The Duke of Clarence took the opportunity to express his opia nion that the Noble Adrniral's conduct had been perfectly unexceptionable, and that when the opportunity arrived, he would be able to vindicate himself in a manner consonant to the illustrious character he had always maintained; he also coincided with the Noble Admiral, in deprecating the discussion of the subject, as likely to be productive of no possible good effect. It was a question that deeply involved the material point of naval discipline. It appeared to him, in the arrangement that had taken place, speaking merely as an officer, and with a view to the fundamental rules of discipline, to be improper to have complied with the demands of the seamen, however the concession might have been politic or proper in other points of view,
The Earl of Carlisle did not presume to give any opinion upon the propriety or impropriety of entering into the discusion of transactions to which no one was a stranger at the present moment, But he wished to know whether the period for discussion was never to come; whether their Lordships, as forming one branch of the Legislature, were to be kept in perpetual ignorance of events which were the moít serious in their nature of any that had ever occurred in the country, and which had shaken the pillars of the state to their very foundation ? With respect to the period which might be the most fit for agitating matters certainly of great delicacy, there was no man for whole opinion he should have so much deference, as that of the Noble Earl (Howe). But as a Member of that House, he could not affent
to the doctrine of Government holding perpetual silence upon these transactions.
Earl Howe again rose. He observed he felt the full force of the propriety of the Royal Duke's remarks on the affair, with a view to naval discipline; but what appeared to him to be the question, in a Parliamentary discussion of the business, was, Will you agree to the terms made by the Admiralty with the seamen, or not? If the terms were fully ratified, it would virtually be giving a sanction to their conduct: if refused, it would shew the feamen that no reliance was to be placed on the promises of Government; and the consequences this idea might have, were easier to be seen than described. As circumstances stood, he had no hesitation in saying, that the engagem.nts made by the Admiralty should by all means be fulfilled by Parliament.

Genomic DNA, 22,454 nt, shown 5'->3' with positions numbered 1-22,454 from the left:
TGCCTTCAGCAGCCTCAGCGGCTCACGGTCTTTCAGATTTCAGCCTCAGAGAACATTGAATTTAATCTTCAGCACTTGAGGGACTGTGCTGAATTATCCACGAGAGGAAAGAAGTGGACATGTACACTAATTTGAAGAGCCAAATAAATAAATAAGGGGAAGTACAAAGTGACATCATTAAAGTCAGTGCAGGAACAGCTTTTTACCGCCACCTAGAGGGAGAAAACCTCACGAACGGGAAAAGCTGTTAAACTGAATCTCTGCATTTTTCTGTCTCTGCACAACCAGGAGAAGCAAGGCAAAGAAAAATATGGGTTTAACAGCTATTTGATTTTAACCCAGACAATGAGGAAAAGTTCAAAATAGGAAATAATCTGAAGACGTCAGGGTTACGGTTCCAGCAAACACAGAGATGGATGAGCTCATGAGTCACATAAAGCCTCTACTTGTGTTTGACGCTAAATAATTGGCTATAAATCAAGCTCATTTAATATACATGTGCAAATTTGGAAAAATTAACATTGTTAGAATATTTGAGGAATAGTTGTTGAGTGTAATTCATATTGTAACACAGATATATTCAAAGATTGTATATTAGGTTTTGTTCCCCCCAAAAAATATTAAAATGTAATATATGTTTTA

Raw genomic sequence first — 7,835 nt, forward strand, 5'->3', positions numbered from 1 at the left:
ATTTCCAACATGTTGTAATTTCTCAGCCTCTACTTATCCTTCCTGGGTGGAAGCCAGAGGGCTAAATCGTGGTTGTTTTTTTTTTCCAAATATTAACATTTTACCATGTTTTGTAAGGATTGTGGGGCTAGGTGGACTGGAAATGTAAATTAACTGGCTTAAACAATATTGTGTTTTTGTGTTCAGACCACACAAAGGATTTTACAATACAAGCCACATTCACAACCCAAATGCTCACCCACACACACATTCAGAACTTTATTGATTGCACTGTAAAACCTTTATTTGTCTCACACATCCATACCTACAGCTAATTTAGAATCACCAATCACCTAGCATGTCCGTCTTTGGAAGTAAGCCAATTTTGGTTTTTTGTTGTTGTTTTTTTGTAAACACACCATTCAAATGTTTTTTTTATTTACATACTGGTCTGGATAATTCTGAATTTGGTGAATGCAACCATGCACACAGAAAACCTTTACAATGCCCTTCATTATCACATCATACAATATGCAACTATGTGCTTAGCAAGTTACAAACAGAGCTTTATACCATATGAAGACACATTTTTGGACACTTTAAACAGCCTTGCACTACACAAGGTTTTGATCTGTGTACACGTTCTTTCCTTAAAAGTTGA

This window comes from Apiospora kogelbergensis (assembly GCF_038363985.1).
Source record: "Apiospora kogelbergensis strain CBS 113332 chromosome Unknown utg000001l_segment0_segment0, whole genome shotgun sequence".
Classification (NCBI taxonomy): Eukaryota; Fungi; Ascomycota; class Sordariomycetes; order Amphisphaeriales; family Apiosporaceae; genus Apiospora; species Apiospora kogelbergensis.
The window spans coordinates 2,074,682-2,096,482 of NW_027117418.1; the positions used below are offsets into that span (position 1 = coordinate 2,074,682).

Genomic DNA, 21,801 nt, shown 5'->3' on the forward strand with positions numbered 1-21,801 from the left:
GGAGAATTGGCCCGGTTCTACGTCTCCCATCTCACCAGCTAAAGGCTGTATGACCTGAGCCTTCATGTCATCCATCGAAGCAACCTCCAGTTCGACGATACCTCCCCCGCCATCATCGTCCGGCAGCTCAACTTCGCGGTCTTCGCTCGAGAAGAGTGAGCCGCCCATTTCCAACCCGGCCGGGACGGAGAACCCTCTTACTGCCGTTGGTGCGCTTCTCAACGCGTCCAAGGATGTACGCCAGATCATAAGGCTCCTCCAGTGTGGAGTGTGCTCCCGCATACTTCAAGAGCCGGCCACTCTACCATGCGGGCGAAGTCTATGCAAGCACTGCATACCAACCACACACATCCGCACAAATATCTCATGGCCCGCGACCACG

The Duke of Bedford said, he was now too well acquainted with the issue of Motions in that House, which the King's Ministers intimated their intentions to oppose. He certainly therefore should not make an atte:npt to bring the present subject into discussion, which he well knew would be fruitless. But if he could conceive any terms in which he could couch a Motion for the production of the papers connected with it, he would make that Motion now; as the transactions, however, to which he referred, were without a parallel in history--for he knew of no instance but the present in which the Ministers of the King had entered into correspondence and negotiation with any body of his Majesty's subjects---to conceive the proper terms for a Motion on such a subject was no easy task. If any mode occurred to him of obtaining these papers, he should propose it to the House on a future day without any preface or recommendation, leaving it entirely to the decision of their Lordships,
Lord Viscount Sydney deprecated all discussion upon a subject of so great delicacy as the present, as it could do no good, and might produce much harm. He allowed, however, that if it was to come in any shape before their Lordships, that proposed by the Noble Duke was the fimplest, and therefore the best.--Whether the discussion might or might not be brought on at a future time, he could not take upon himself to determine; all he contended for was, that the present was not the proper time.
Earl Howe role a third time, and said, that by what had transpired, it was not likely that he should have a filter opportunity than the present moment, for stating to their Lordships (to whom alone he had to look up for his justification) the share he had in the unfortunate transaction before alluded to, which to the best of his recollection was this:--
Between the second week of last February, and the middle of March (his Lordship being then confined by illness at Bath), he